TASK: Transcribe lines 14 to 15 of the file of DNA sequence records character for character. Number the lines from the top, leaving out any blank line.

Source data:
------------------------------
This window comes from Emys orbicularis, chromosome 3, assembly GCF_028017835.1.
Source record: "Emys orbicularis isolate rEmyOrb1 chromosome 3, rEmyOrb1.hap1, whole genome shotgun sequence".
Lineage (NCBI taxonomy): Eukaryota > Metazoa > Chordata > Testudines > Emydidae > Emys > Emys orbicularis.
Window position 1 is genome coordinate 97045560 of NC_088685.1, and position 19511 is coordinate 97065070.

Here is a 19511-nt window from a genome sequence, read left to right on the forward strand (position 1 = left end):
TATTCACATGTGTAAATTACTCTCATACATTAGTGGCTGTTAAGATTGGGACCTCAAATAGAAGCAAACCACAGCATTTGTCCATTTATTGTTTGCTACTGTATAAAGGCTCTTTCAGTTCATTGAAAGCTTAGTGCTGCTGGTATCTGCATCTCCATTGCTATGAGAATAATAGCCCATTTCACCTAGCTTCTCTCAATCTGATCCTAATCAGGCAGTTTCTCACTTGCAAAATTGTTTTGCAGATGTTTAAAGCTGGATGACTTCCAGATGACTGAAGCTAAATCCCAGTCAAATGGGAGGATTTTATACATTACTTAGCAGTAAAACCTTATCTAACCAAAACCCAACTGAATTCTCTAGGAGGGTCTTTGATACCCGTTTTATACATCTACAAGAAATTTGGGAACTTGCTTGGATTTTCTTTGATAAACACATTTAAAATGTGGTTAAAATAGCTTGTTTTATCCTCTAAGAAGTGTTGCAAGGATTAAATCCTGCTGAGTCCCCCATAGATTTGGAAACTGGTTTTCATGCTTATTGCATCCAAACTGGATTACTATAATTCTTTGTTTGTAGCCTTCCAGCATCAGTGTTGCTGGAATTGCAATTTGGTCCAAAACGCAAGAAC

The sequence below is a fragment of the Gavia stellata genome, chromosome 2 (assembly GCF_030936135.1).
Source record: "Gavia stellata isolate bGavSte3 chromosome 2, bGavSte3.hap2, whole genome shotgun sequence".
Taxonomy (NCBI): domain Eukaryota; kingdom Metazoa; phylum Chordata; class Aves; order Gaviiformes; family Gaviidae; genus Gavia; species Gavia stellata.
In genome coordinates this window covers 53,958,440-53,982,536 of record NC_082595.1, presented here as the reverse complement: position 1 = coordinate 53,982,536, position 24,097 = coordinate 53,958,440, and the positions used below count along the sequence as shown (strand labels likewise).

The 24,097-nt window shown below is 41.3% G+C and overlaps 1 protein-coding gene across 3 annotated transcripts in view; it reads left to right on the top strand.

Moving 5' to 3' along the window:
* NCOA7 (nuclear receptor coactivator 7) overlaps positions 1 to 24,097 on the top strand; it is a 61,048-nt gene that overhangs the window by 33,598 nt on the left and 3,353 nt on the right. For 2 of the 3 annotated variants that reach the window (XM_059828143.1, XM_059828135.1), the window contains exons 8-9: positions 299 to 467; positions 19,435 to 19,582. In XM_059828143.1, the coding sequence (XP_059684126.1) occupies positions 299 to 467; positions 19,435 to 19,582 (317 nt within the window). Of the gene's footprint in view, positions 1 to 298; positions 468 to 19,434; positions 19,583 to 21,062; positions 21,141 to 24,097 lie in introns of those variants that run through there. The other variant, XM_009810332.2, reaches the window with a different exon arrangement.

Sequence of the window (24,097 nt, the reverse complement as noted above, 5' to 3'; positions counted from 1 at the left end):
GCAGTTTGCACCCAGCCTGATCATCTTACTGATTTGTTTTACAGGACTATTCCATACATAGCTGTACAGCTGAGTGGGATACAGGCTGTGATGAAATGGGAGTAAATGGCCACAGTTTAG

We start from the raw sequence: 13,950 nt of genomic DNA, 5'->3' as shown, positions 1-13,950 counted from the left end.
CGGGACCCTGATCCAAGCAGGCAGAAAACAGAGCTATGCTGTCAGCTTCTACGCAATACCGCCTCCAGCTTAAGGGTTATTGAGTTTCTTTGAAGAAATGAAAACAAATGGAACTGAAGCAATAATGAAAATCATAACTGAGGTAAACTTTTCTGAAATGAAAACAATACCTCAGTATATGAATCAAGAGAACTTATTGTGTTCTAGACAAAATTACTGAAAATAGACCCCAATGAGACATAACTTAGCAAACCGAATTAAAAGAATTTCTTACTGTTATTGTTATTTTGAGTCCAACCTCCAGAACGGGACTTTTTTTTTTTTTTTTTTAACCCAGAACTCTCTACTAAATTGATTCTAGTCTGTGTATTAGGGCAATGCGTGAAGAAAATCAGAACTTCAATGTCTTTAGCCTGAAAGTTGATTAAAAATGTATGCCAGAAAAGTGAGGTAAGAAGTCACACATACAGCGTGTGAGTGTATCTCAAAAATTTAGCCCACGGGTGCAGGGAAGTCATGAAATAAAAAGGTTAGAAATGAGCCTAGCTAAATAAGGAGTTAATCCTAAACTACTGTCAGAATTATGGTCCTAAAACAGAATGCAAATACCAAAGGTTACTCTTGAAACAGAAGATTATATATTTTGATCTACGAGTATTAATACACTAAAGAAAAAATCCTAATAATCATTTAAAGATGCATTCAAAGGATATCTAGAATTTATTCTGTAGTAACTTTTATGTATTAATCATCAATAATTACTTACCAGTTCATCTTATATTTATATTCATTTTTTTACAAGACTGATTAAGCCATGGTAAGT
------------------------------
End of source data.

Sequence of the window (24,097 nt, the reverse complement as noted above, 5' to 3'; positions counted from 1 at the left end):
GCAGTTTGCACCCAGCCTGATCATCTTACTGATTTGTTTTACAGGACTATTCCATACATAGCTGTACAGCTGAGTGGGATACAGGCTGTGATGAAATGGGAGTAAATGGCCACAGTTTAG